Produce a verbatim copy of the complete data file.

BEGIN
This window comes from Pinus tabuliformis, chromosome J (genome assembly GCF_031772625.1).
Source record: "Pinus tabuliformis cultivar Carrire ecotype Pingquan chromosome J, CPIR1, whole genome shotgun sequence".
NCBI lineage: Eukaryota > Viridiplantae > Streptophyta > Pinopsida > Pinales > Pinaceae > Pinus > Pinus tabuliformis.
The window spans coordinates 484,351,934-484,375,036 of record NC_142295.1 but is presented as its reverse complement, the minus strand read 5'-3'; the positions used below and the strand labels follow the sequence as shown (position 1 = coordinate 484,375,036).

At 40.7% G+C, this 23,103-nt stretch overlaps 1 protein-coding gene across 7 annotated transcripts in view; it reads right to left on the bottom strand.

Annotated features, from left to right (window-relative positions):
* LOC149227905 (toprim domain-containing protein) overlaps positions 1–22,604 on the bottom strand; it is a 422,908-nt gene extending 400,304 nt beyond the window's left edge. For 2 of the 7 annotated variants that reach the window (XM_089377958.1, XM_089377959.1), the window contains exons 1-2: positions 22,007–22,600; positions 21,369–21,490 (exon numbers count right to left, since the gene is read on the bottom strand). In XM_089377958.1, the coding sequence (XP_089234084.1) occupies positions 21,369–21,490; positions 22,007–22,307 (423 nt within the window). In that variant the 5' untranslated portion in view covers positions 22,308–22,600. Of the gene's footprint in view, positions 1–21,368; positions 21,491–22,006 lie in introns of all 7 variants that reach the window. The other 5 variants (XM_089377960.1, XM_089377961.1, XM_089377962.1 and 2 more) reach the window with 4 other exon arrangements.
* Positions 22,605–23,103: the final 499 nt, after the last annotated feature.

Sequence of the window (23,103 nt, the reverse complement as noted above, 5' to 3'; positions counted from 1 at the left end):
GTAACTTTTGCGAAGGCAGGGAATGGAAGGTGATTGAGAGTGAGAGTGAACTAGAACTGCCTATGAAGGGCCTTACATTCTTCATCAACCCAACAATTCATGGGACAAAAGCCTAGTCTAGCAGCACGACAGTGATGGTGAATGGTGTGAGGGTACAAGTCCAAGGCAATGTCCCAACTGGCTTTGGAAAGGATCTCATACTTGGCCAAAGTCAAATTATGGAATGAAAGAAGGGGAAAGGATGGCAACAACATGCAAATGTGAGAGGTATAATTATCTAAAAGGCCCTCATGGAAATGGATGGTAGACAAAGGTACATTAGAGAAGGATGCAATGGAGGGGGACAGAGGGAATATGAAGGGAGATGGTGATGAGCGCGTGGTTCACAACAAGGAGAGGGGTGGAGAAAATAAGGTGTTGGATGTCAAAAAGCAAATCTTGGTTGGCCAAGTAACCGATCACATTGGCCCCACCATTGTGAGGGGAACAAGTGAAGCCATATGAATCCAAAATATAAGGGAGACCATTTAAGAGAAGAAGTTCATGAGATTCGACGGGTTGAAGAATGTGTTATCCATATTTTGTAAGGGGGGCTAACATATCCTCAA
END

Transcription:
This window comes from Pinus tabuliformis, chromosome J (genome assembly GCF_031772625.1).
Source record: "Pinus tabuliformis cultivar Carrire ecotype Pingquan chromosome J, CPIR1, whole genome shotgun sequence".
NCBI lineage: Eukaryota > Viridiplantae > Streptophyta > Pinopsida > Pinales > Pinaceae > Pinus > Pinus tabuliformis.
The window spans coordinates 484,351,934-484,375,036 of record NC_142295.1 but is presented as its reverse complement, the minus strand read 5'-3'; the positions used below and the strand labels follow the sequence as shown (position 1 = coordinate 484,375,036).

At 40.7% G+C, this 23,103-nt stretch overlaps 1 protein-coding gene across 7 annotated transcripts in view; it reads right to left on the bottom strand.

Annotated features, from left to right (window-relative positions):
* LOC149227905 (toprim domain-containing protein) overlaps positions 1–22,604 on the bottom strand; it is a 422,908-nt gene extending 400,304 nt beyond the window's left edge. For 2 of the 7 annotated variants that reach the window (XM_089377958.1, XM_089377959.1), the window contains exons 1-2: positions 22,007–22,600; positions 21,369–21,490 (exon numbers count right to left, since the gene is read on the bottom strand). In XM_089377958.1, the coding sequence (XP_089234084.1) occupies positions 21,369–21,490; positions 22,007–22,307 (423 nt within the window). In that variant the 5' untranslated portion in view covers positions 22,308–22,600. Of the gene's footprint in view, positions 1–21,368; positions 21,491–22,006 lie in introns of all 7 variants that reach the window. The other 5 variants (XM_089377960.1, XM_089377961.1, XM_089377962.1 and 2 more) reach the window with 4 other exon arrangements.
* Positions 22,605–23,103: the final 499 nt, after the last annotated feature.

Sequence of the window (23,103 nt, the reverse complement as noted above, 5' to 3'; positions counted from 1 at the left end):
GTAACTTTTGCGAAGGCAGGGAATGGAAGGTGATTGAGAGTGAGAGTGAACTAGAACTGCCTATGAAGGGCCTTACATTCTTCATCAACCCAACAATTCATGGGACAAAAGCCTAGTCTAGCAGCACGACAGTGATGGTGAATGGTGTGAGGGTACAAGTCCAAGGCAATGTCCCAACTGGCTTTGGAAAGGATCTCATACTTGGCCAAAGTCAAATTATGGAATGAAAGAAGGGGAAAGGATGGCAACAACATGCAAATGTGAGAGGTATAATTATCTAAAAGGCCCTCATGGAAATGGATGGTAGACAAAGGTACATTAGAGAAGGATGCAATGGAGGGGGACAGAGGGAATATGAAGGGAGATGGTGATGAGCGCGTGGTTCACAACAAGGAGAGGGGTGGAGAAAATAAGGTGTTGGATGTCAAAAAGCAAATCTTGGTTGGCCAAGTAACCGATCACATTGGCCCCACCATTGTGAGGGGAACAAGTGAAGCCATATGAATCCAAAATATAAGGGAGACCATTTAAGAGAAGAAGTTCATGAGATTCGACGGGTTGAAGAATGTGTTATCCATATTTTGTAAGGGGGGCTAACATATCCTCAA